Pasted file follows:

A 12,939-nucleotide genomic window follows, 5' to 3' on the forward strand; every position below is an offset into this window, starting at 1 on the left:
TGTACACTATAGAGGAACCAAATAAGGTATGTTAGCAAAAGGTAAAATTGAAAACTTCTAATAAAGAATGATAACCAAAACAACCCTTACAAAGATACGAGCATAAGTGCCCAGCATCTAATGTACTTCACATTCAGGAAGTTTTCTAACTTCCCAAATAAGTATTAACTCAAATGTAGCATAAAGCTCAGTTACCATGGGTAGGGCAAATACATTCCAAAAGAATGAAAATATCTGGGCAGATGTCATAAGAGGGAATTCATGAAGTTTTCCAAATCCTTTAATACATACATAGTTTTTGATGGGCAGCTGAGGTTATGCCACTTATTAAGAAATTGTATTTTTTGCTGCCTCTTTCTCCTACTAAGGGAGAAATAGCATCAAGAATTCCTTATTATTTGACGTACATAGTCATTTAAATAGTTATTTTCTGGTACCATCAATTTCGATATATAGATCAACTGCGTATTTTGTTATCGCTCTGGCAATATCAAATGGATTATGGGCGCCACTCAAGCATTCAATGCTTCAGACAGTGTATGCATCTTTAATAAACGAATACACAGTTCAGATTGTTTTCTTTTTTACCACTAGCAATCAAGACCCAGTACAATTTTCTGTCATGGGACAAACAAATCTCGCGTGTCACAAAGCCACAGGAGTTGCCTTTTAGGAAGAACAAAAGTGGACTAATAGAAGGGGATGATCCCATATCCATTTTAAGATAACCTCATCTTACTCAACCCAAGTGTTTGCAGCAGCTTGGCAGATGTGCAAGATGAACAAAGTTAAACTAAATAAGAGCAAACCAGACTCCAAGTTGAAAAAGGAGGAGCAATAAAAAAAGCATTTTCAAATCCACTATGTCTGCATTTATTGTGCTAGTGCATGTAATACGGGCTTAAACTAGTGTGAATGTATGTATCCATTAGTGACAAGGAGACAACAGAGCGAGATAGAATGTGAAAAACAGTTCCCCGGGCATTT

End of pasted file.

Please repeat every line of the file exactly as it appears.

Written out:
A 12,939-nucleotide genomic window follows, 5' to 3' on the forward strand; every position below is an offset into this window, starting at 1 on the left:
TGTACACTATAGAGGAACCAAATAAGGTATGTTAGCAAAAGGTAAAATTGAAAACTTCTAATAAAGAATGATAACCAAAACAACCCTTACAAAGATACGAGCATAAGTGCCCAGCATCTAATGTACTTCACATTCAGGAAGTTTTCTAACTTCCCAAATAAGTATTAACTCAAATGTAGCATAAAGCTCAGTTACCATGGGTAGGGCAAATACATTCCAAAAGAATGAAAATATCTGGGCAGATGTCATAAGAGGGAATTCATGAAGTTTTCCAAATCCTTTAATACATACATAGTTTTTGATGGGCAGCTGAGGTTATGCCACTTATTAAGAAATTGTATTTTTTGCTGCCTCTTTCTCCTACTAAGGGAGAAATAGCATCAAGAATTCCTTATTATTTGACGTACATAGTCATTTAAATAGTTATTTTCTGGTACCATCAATTTCGATATATAGATCAACTGCGTATTTTGTTATCGCTCTGGCAATATCAAATGGATTATGGGCGCCACTCAAGCATTCAATGCTTCAGACAGTGTATGCATCTTTAATAAACGAATACACAGTTCAGATTGTTTTCTTTTTTACCACTAGCAATCAAGACCCAGTACAATTTTCTGTCATGGGACAAACAAATCTCGCGTGTCACAAAGCCACAGGAGTTGCCTTTTAGGAAGAACAAAAGTGGACTAATAGAAGGGGATGATCCCATATCCATTTTAAGATAACCTCATCTTACTCAACCCAAGTGTTTGCAGCAGCTTGGCAGATGTGCAAGATGAACAAAGTTAAACTAAATAAGAGCAAACCAGACTCCAAGTTGAAAAAGGAGGAGCAATAAAAAAAGCATTTTCAAATCCACTATGTCTGCATTTATTGTGCTAGTGCATGTAATACGGGCTTAAACTAGTGTGAATGTATGTATCCATTAGTGACAAGGAGACAACAGAGCGAGATAGAATGTGAAAAACAGTTCCCCGGGCATTT